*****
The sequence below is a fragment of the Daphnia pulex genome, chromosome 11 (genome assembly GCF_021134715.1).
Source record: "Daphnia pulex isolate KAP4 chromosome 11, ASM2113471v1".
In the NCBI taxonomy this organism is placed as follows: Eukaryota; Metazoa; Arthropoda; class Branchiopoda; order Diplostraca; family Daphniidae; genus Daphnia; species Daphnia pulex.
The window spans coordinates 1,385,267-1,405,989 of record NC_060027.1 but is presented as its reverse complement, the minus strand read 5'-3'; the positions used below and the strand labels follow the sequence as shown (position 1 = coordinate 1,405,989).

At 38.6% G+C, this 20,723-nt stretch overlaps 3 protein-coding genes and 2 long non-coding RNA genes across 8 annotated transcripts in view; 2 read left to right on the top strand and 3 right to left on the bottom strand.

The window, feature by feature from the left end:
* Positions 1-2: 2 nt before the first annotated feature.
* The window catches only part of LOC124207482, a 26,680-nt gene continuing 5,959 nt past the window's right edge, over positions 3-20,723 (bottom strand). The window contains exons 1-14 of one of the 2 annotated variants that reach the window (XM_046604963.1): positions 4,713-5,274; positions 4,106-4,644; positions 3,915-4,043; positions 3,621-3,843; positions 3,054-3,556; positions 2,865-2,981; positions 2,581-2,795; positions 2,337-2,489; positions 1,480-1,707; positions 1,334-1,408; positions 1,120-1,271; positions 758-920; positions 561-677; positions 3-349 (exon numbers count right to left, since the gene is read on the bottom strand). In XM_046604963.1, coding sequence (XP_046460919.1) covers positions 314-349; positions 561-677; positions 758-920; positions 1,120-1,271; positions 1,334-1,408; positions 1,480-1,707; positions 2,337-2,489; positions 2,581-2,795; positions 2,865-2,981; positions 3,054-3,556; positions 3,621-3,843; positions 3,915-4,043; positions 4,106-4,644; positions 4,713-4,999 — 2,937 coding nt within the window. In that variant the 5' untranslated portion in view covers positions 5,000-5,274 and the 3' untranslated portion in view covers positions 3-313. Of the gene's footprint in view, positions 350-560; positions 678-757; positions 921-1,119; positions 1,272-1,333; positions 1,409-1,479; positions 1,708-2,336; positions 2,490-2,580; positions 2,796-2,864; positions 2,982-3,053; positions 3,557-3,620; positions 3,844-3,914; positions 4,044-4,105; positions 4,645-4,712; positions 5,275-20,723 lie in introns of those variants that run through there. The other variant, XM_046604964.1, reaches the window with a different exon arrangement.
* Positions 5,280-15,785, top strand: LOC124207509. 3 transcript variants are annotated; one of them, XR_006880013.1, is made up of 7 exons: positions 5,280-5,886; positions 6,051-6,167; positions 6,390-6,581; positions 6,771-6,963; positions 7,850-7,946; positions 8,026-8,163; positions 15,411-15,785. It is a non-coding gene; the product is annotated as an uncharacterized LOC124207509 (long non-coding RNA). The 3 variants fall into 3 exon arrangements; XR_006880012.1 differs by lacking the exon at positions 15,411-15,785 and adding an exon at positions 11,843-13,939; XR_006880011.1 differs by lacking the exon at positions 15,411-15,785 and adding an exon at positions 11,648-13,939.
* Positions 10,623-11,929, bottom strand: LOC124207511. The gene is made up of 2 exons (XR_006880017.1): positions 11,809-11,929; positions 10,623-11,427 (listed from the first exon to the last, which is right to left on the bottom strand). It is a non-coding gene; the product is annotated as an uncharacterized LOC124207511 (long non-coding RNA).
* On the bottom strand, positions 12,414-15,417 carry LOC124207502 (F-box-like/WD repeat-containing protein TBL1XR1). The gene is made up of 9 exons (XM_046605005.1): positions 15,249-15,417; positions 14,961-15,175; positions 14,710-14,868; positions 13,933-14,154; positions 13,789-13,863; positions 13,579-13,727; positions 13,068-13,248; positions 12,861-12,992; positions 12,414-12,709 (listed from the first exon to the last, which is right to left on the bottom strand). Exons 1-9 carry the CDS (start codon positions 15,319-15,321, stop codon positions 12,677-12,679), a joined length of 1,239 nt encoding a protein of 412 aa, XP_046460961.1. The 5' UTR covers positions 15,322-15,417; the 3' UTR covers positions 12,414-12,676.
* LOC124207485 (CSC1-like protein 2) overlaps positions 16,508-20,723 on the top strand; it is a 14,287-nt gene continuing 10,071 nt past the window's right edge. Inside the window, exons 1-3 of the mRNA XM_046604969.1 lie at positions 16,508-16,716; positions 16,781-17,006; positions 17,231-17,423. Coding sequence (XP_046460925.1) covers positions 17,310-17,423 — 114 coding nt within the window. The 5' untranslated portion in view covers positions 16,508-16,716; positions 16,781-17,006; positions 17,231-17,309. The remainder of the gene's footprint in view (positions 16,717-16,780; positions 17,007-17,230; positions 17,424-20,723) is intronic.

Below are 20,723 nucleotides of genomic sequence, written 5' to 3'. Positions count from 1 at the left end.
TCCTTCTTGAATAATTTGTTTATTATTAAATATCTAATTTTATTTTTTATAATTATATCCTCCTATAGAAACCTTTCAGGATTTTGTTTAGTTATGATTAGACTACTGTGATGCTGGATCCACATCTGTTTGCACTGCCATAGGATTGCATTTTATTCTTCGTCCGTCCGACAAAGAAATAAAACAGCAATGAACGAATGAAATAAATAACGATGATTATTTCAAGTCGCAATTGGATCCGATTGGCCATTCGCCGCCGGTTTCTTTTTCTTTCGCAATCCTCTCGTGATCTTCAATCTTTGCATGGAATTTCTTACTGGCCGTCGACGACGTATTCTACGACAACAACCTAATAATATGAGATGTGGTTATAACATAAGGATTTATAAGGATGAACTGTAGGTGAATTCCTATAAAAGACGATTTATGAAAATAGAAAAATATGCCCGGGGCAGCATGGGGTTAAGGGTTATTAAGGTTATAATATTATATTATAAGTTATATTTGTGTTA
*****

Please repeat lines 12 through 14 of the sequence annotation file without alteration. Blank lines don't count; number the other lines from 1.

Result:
* LOC124207485 (CSC1-like protein 2) overlaps positions 16,508-20,723 on the top strand; it is a 14,287-nt gene continuing 10,071 nt past the window's right edge. Inside the window, exons 1-3 of the mRNA XM_046604969.1 lie at positions 16,508-16,716; positions 16,781-17,006; positions 17,231-17,423. Coding sequence (XP_046460925.1) covers positions 17,310-17,423 — 114 coding nt within the window. The 5' untranslated portion in view covers positions 16,508-16,716; positions 16,781-17,006; positions 17,231-17,309. The remainder of the gene's footprint in view (positions 16,717-16,780; positions 17,007-17,230; positions 17,424-20,723) is intronic.

Below are 20,723 nucleotides of genomic sequence, written 5' to 3'. Positions count from 1 at the left end.
TCCTTCTTGAATAATTTGTTTATTATTAAATATCTAATTTTATTTTTTATAATTATATCCTCCTATAGAAACCTTTCAGGATTTTGTTTAGTTATGATTAGACTACTGTGATGCTGGATCCACATCTGTTTGCACTGCCATAGGATTGCATTTTATTCTTCGTCCGTCCGACAAAGAAATAAAACAGCAATGAACGAATGAAATAAATAACGATGATTATTTCAAGTCGCAATTGGATCCGATTGGCCATTCGCCGCCGGTTTCTTTTTCTTTCGCAATCCTCTCGTGATCTTCAATCTTTGCATGGAATTTCTTACTGGCCGTCGACGACGTATTCTACGACAACAACCTAATAATATGAGATGTGGTTATAACATAAGGATTTATAAGGATGAACTGTAGGTGAATTCCTATAAAAGACGATTTATGAAAATAGAAAAATATGCCCGGGGCAGCATGGGGTTAAGGGTTATTAAGGTTATAATATTATATTATAAGTTATATTTGTGTTA